Sunday, December 5, 2010

On Mrs. Dalloway

This is the first in a parade of blogs I plan on writing, in which I’ll review certain novels, essays, and stories by Virginia Woolf. (As I am reading a lot of her works for a university project, I feel as if I must.) This blog is dedicated to Mrs. Dalloway (1925); however, expect to see reviews on To The Lighthouse, Jacob’s Room, Flush: a biography, The Waves, Between the Acts, and A Room of One’s Own in the coming days.


Mrs. Woolf


A Tidbit on Mrs. Dalloway:

Despite its taking place in a single day, Mrs. Dalloway is an epic in its own right; for it unravels all the mysteries of time, beauty, and consciousness in the span of a single, sunny June day in 1923.

The day is hot, and all about London is a tingling, a bustling of life—shops and motor cars and omnibuses and airplanes and salmon on ice blocks and plumes on ladies’ hats, going this way and that. Virginia redefines the novel, insisting that the enormous can be found in the simple--can be seen in the goings on of everyday life—in this errand or that. Hush, she seems to say to the Victorians who preceded her; for you are missing the point!

Of Mrs. Dalloway Michael Cunningham, author of The Hours, says it “contains some of the most beautiful, complex, incisive and idiosyncratic sentences ever written in English.” And indeed he is right. Virginia Woolf is perhaps one of the greatest stylists to ever write in the English language. Her approach is in fact very Shakespearean, in that one detects in it the ecstatic desire to use language to its very limit, to the very brim of its potential. Language, as a potential to illuminate, to create, to speak truth is, alas, a sea! And swimming in this infinite pool, flowing here and there, are the words that can teach us, save us, redeem us. (How vast the sea is!) And yet, given this glorious sea, which all writers are!, some choose merely to go water skiing or boating—these are the poor novelists… —But Virginia! She swims leagues below the surface, where there is but darkness—and to bring her findings to the surface, to the light, was her life’s devotion. And so we see, in Mrs. Dalloway, a panoply of her precious findings, moist and shriveled form the pressured depths. But, alas, there they are.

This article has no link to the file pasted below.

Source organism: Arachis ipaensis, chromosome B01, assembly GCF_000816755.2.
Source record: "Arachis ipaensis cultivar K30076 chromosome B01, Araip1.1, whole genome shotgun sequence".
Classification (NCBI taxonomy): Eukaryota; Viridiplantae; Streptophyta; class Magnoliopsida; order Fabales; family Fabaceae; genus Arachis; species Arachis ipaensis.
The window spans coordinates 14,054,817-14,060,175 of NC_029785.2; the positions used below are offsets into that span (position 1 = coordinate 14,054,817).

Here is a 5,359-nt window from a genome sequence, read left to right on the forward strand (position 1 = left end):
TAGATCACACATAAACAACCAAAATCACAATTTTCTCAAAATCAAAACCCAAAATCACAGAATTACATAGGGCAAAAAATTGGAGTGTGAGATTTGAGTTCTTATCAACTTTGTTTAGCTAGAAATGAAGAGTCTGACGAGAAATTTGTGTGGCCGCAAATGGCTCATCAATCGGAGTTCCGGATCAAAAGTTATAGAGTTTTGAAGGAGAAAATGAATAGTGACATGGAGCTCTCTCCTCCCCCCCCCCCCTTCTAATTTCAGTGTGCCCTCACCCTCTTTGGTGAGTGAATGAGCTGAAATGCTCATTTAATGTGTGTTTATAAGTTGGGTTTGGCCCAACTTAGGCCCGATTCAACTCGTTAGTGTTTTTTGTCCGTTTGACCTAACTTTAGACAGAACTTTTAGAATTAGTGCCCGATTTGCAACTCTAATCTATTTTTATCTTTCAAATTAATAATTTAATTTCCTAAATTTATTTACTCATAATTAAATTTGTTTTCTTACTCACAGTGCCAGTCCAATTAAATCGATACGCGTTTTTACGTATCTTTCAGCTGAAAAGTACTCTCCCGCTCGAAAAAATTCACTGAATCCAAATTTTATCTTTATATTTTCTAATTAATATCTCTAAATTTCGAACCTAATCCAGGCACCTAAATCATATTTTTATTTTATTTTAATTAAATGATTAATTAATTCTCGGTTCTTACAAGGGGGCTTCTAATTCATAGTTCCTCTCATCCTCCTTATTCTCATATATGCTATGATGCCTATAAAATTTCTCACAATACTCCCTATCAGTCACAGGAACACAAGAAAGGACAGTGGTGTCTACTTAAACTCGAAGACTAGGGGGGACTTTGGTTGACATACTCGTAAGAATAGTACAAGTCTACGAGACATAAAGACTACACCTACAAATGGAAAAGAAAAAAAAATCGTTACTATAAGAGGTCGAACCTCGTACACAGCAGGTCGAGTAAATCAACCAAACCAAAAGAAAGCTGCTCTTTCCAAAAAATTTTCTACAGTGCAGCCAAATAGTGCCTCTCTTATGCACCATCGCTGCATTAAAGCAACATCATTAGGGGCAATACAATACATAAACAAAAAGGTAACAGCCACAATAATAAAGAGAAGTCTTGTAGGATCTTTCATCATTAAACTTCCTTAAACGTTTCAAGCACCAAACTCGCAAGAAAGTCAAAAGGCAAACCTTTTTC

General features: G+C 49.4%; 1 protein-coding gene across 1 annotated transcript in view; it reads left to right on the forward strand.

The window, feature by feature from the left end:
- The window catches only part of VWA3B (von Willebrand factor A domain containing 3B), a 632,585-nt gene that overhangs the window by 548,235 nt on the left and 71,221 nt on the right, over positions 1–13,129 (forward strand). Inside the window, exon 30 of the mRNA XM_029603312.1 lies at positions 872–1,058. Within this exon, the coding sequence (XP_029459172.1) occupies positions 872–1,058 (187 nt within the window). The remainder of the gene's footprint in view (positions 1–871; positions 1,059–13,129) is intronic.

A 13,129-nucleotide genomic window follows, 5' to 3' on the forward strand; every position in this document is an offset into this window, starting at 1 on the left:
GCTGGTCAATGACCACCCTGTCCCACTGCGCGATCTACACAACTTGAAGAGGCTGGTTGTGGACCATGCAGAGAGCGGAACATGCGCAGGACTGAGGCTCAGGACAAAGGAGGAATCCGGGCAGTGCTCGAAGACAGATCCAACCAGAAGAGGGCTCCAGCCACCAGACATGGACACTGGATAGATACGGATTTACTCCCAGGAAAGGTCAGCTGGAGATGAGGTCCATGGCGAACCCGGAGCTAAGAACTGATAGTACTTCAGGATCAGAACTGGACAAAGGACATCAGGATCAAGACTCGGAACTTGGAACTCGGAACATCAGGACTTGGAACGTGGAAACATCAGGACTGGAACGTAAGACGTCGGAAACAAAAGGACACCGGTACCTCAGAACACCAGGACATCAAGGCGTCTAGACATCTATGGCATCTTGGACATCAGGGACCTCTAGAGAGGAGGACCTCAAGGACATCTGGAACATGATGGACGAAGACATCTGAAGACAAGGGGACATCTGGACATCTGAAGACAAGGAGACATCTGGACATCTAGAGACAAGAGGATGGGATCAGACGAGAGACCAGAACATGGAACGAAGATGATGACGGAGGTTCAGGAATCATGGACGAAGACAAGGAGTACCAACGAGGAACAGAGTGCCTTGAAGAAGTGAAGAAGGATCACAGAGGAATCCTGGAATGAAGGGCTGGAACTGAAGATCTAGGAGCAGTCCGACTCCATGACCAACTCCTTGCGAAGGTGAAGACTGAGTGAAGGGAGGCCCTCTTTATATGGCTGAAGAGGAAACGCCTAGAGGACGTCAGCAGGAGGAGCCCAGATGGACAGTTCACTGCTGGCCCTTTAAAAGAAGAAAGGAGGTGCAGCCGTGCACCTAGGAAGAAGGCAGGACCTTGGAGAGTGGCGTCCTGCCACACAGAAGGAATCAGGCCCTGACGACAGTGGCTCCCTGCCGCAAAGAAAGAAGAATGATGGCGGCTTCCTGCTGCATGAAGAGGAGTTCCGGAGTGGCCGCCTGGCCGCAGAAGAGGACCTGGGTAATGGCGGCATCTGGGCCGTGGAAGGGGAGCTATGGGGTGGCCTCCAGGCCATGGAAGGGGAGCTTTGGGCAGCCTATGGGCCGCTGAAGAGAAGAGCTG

The manner in which she uses grammar is also extraordinary—but I’ll write on this another time, for, if not, this review would become absurdly lengthy.

What’s so extraordinary about this novel, and, indeed, all of Virginia’s work, is the way in which Virginia is able to put the most subtle of human connections into words. Her greatest gift is her recognition, her fleshless sensibilities, which allow her to recognize the workings of the mind in seeming trivialities—the swish of a curtain, the flick of a switch—and legitimize them through description, suggesting just how telling the smallest things are. I’m aware that I’m speaking in abstractions. –Yet it is these abstractions that she miraculously identifies in a smile or a gesture.

Where to? To Piccadilly Street. To the Dalloway home. To Peter Walsh’s mind. To Burton twenty years ago. For that is how this story is told. Virginia jumps from consciousness to consciousness in London, exploring the intricate connection between time and thought. Present blurs into past; past blurs into present. A moment we’re with Mrs. Dalloway, another with Peter Walsh, to whom she considered marrying in the past.

All of life seems to be capsulated in this single day, and Virginia shows us, through her characters’ reflections what happiness really is. It is these flowers—blue, red, lemon—that little girl with the pink dress, that little robin up in the tree, this day, this moment, her smile, his laugh. This is actually one of the largest themes in the novel: the idea that happiness is a moment itself—that life is a moment.

If you are a human being you can relate to Mrs. Dalloway. If you haven’t read any Woolf before, start with this book. There are so many exquisite moments. It’s very much like a treasure box, actually. Her images and phrasing is immaculate.

“…for the shock of Lady Bruton asking Richard to lunch without her made the moment in which she stood shiver, as a plant on the river-bed feels the shock of a passing oar and shivers: so she rocked: so she shivered.”

“..There were flowers: delphiniums, sweet peas, bunches of lilac; and carnations, masses of carnations. There were roses; there were irises. And then, opening her eyes, how fresh like frilled linen clean from a laundry laid in wicker trays the roses looked; and dark and prim the red carnations, holding their heads up; and all the sweet peas spreading in their bowls, tinged violet, snow white, pale-as if it were the evening and girls in muslin frocks came out to pick sweet peas and roses after the superb summer's day, with its almost blue-black sky, its delphiniums, its carnations, its arum lilies was over; and it was the moment between six and seven when every flower-roses, carnations, irises, lilac-glows; white, violet, red, deep orange; every flower seems to burn by itself, softly, purely, in the misty beds; and how she loved the grey-white moths spinning in and out, over the cherry pie, over the evening primroses!”

Virginia also makes it a point to spot the things of adventure stories—pirates and skeletons and gold—in daily London life, making a point that life is, indeed, a kind of adventure. And to live only for one day is very dangerous (there is a quote in like this somewhere in the book).

I feel as if I haven’t said anything about this novel. But I have work to do.

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